Antibodies used in this study included anti-HA (Roche Applied Science); anti-Myc (Santa Cruz Biotechnology, Inc., Santa Cruz, CA); anti-ubiquitin (Santa Cruz Biotechnology, Inc.); anti-Cdc48p (Schizosaccharomyces pombe, a kind gift from Dr. Rasmus Hartmann-Petersen); anti-Ufd2p, -Ufd3p, -Ubx1p, and -Ubx2p (a kind gift from Dr. Alexander Buchberger); anti-Otu1p and -Ufd1p (a kind gift from Dr. Stefan Jentsch); and monoclonal anti-yeast BiP/Kar2p (a generous gift from Dr. Mark Rose). Immunoblots were decorated with the indicated primary antibodies and appropriate HRP-conjugated anti-mouse or anti-rabbit IgG secondary antibodies. The HRP-chemiluminescent signal was visualized by enhanced chemiluminescence (Pierce). Images were captured on a Kodak Image Station 440CF (Eastman Kodak Co.) and were analyzed using ImageJ version 1.42q (62).
Concomitant with the work presented here, the S. cerevisiae YDR049 gene was implicated in maintaining the viability of cells exposed to mitochondrial and oxidative stressors. Although the protein was primarily cytoplasmic, during mitochondrial stress, Vms1p was found associated with the mitochondrial membrane (71). Additionally, it was shown that deletion and knockdown, respectively, of the yeast and Caenorhabditis elegans homolog decreased life span (71). Based on the fact that the gene product functions in the context of Cdc48p/p97/VCP, the gene was named VMS1 (VCP-associated mitochondrial stress-responsive-1). However, because of the attributes of Ydr049p/Vms1p, as outlined in the Introduction, we chose to explore its function as a component of the Cdc48p complex and during ERAD. We also wished to explore whether VMS1 interacted with genes encoding other Cdc48p-associated factors. For simplicity, we will refer hereafter to the protein/gene as Vms1p/VMS1.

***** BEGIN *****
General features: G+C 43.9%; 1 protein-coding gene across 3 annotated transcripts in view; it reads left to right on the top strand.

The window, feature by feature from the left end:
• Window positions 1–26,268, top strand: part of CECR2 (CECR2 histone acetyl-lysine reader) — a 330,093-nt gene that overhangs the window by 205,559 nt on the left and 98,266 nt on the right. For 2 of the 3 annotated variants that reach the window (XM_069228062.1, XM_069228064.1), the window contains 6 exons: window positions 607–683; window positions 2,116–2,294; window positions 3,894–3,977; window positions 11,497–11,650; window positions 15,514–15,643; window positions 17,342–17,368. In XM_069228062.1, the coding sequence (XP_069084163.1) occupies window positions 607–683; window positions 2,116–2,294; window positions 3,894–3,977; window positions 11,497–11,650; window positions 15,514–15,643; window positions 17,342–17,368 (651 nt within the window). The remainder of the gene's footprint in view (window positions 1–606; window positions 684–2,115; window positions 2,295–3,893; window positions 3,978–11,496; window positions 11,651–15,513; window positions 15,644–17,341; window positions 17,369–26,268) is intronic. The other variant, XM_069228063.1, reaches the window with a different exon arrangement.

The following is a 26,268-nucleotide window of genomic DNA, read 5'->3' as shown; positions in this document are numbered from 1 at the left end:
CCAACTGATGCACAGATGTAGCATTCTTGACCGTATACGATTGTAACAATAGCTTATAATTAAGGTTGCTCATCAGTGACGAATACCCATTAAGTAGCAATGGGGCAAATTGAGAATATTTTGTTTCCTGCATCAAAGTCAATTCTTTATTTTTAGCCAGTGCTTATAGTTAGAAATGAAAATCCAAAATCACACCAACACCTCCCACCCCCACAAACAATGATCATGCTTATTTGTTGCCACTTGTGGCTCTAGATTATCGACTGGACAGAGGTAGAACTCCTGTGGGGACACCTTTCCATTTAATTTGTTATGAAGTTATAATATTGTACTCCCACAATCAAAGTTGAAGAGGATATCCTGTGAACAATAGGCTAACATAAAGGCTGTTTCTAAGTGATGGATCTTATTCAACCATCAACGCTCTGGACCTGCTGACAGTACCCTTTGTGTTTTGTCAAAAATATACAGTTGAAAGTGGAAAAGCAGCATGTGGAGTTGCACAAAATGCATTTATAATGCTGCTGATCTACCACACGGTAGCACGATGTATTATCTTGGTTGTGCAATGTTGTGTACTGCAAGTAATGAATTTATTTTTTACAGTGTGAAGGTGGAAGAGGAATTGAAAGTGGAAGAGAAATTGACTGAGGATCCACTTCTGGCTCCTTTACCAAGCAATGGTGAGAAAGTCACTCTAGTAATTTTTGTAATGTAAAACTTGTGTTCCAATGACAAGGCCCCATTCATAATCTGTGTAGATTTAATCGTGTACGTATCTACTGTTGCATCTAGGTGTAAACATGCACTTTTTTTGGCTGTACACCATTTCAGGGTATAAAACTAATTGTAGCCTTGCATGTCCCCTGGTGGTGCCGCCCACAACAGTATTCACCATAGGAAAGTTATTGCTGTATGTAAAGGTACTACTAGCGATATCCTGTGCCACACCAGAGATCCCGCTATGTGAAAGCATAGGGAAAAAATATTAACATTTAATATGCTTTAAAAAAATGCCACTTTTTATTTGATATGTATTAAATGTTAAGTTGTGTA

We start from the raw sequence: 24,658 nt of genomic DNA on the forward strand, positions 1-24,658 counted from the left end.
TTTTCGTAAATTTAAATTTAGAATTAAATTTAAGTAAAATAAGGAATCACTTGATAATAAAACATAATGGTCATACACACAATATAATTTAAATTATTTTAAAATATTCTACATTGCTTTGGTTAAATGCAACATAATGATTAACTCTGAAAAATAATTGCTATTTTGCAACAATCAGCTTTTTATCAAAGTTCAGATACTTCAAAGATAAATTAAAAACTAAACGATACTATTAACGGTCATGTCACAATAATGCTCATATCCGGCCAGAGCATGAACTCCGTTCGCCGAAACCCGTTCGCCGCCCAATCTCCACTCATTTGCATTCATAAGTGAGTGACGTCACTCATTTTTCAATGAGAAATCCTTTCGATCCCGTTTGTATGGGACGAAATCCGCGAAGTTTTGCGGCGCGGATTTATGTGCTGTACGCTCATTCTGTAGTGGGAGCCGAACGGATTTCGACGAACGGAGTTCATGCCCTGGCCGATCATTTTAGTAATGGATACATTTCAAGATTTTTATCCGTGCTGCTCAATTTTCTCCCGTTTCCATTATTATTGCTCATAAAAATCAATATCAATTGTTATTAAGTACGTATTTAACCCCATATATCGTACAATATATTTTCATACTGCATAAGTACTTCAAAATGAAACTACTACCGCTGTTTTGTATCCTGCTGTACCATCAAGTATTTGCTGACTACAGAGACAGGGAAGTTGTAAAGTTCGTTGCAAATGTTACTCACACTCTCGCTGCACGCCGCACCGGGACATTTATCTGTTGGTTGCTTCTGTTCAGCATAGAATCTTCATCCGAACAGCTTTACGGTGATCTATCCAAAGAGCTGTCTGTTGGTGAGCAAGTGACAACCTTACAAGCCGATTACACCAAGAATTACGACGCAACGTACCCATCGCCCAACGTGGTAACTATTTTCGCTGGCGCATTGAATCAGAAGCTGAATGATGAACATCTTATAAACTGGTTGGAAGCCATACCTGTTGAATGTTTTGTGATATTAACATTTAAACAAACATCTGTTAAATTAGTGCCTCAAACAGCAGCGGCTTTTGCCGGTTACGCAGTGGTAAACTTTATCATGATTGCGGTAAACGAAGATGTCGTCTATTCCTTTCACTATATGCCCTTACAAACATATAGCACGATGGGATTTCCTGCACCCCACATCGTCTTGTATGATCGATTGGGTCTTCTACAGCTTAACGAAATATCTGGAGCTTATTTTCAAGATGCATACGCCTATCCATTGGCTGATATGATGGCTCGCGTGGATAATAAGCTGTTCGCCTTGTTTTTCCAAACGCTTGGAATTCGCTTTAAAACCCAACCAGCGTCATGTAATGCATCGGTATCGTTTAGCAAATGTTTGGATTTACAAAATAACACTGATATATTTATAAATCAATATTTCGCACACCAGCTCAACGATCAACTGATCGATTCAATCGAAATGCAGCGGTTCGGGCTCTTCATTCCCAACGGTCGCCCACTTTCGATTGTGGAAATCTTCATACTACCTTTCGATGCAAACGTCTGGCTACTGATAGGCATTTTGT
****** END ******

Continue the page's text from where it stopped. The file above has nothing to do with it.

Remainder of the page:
To probe the localization of Vms1p in yeast during normal cell growth, we constructed a C-terminal, HA epitope-tagged version of Vms1p. The protein's expression was controlled by the endogenous promoter, and the gene was maintained on a single copy CEN plasmid. By taking advantage of the fact that yeasts lacking VMS1 are cycloheximide-sensitive (72), we established that Vms1p-HA was functional because it rescued the growth of vms1Δ cells in the presence of cycloheximide (supplemental Fig. S1A). Next, we used differential centrifugation to assess the localization of Vms1p. As shown in Fig. 1A, Vms1p appears to reside in both membrane-associated and soluble fractions but is predominantly a cytosolic protein. In this experiment, we also monitored the localization of Sec61p, which is an ER membrane protein (73), and Sse1p, which like Vms1p is primarily a cytosolic protein but exhibits partial membrane residence (74). To further analyze the residence of Vms1p, we performed indirect immunofluorescence microscopy. As seen in Fig. 1B, Vms1p-associated fluorescence was primarily cytoplasmic and in some cases enriched in large intracellular punctae. In some cells, these bodies appeared to reside just at the periphery of the ER, as evidenced by the signal corresponding to yeast BiP, Kar2p. These bodies did not colocalize with mitochondria-derived DAPI staining (Fig. 1B, bottom). As assessed by indirect immunofluorescence, the localization of Cdc48p is also primarily cytosolic, except in late G1, and can also be visualized in large bodies that reside peripherally to the ER in some cells (75).